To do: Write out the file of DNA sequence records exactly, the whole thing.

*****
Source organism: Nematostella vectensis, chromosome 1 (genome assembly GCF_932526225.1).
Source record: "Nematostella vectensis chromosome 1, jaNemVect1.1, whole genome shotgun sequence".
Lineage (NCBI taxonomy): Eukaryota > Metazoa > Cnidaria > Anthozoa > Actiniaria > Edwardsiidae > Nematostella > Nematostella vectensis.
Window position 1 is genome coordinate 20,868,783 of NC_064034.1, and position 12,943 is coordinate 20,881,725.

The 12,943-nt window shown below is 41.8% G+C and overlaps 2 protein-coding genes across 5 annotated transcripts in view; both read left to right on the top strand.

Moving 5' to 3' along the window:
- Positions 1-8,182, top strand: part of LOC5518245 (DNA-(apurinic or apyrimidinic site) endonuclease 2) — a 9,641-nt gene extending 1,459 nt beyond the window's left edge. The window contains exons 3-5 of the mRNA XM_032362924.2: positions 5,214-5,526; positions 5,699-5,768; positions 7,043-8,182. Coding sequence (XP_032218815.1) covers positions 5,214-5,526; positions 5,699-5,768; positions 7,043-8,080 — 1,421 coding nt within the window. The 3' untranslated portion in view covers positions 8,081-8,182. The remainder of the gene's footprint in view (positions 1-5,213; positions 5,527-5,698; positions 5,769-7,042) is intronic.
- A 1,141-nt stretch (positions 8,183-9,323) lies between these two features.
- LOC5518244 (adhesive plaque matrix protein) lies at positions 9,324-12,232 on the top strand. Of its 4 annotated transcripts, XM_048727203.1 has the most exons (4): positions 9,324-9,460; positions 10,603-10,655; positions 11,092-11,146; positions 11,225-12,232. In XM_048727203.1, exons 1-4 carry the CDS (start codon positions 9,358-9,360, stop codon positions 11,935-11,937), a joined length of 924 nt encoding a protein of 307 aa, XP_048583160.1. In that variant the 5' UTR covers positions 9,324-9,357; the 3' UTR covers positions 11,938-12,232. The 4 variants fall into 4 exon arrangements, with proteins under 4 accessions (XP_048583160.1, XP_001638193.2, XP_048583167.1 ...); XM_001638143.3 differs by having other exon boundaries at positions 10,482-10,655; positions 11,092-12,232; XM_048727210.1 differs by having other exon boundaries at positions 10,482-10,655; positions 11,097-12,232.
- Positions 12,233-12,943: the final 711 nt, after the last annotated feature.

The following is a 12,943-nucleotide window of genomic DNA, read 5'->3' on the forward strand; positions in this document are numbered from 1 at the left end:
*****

Source organism: Nematostella vectensis, chromosome 1 (genome assembly GCF_932526225.1).
Source record: "Nematostella vectensis chromosome 1, jaNemVect1.1, whole genome shotgun sequence".
Lineage (NCBI taxonomy): Eukaryota > Metazoa > Cnidaria > Anthozoa > Actiniaria > Edwardsiidae > Nematostella > Nematostella vectensis.
Window position 1 is genome coordinate 20,868,783 of NC_064034.1, and position 12,943 is coordinate 20,881,725.

The 12,943-nt window shown below is 41.8% G+C and overlaps 2 protein-coding genes across 5 annotated transcripts in view; both read left to right on the top strand.

Moving 5' to 3' along the window:
- Positions 1-8,182, top strand: part of LOC5518245 (DNA-(apurinic or apyrimidinic site) endonuclease 2) — a 9,641-nt gene extending 1,459 nt beyond the window's left edge. The window contains exons 3-5 of the mRNA XM_032362924.2: positions 5,214-5,526; positions 5,699-5,768; positions 7,043-8,182. Coding sequence (XP_032218815.1) covers positions 5,214-5,526; positions 5,699-5,768; positions 7,043-8,080 — 1,421 coding nt within the window. The 3' untranslated portion in view covers positions 8,081-8,182. The remainder of the gene's footprint in view (positions 1-5,213; positions 5,527-5,698; positions 5,769-7,042) is intronic.
- A 1,141-nt stretch (positions 8,183-9,323) lies between these two features.
- LOC5518244 (adhesive plaque matrix protein) lies at positions 9,324-12,232 on the top strand. Of its 4 annotated transcripts, XM_048727203.1 has the most exons (4): positions 9,324-9,460; positions 10,603-10,655; positions 11,092-11,146; positions 11,225-12,232. In XM_048727203.1, exons 1-4 carry the CDS (start codon positions 9,358-9,360, stop codon positions 11,935-11,937), a joined length of 924 nt encoding a protein of 307 aa, XP_048583160.1. In that variant the 5' UTR covers positions 9,324-9,357; the 3' UTR covers positions 11,938-12,232. The 4 variants fall into 4 exon arrangements, with proteins under 4 accessions (XP_048583160.1, XP_001638193.2, XP_048583167.1 ...); XM_001638143.3 differs by having other exon boundaries at positions 10,482-10,655; positions 11,092-12,232; XM_048727210.1 differs by having other exon boundaries at positions 10,482-10,655; positions 11,097-12,232.
- Positions 12,233-12,943: the final 711 nt, after the last annotated feature.

The following is a 12,943-nucleotide window of genomic DNA, read 5'->3' on the forward strand; positions in this document are numbered from 1 at the left end: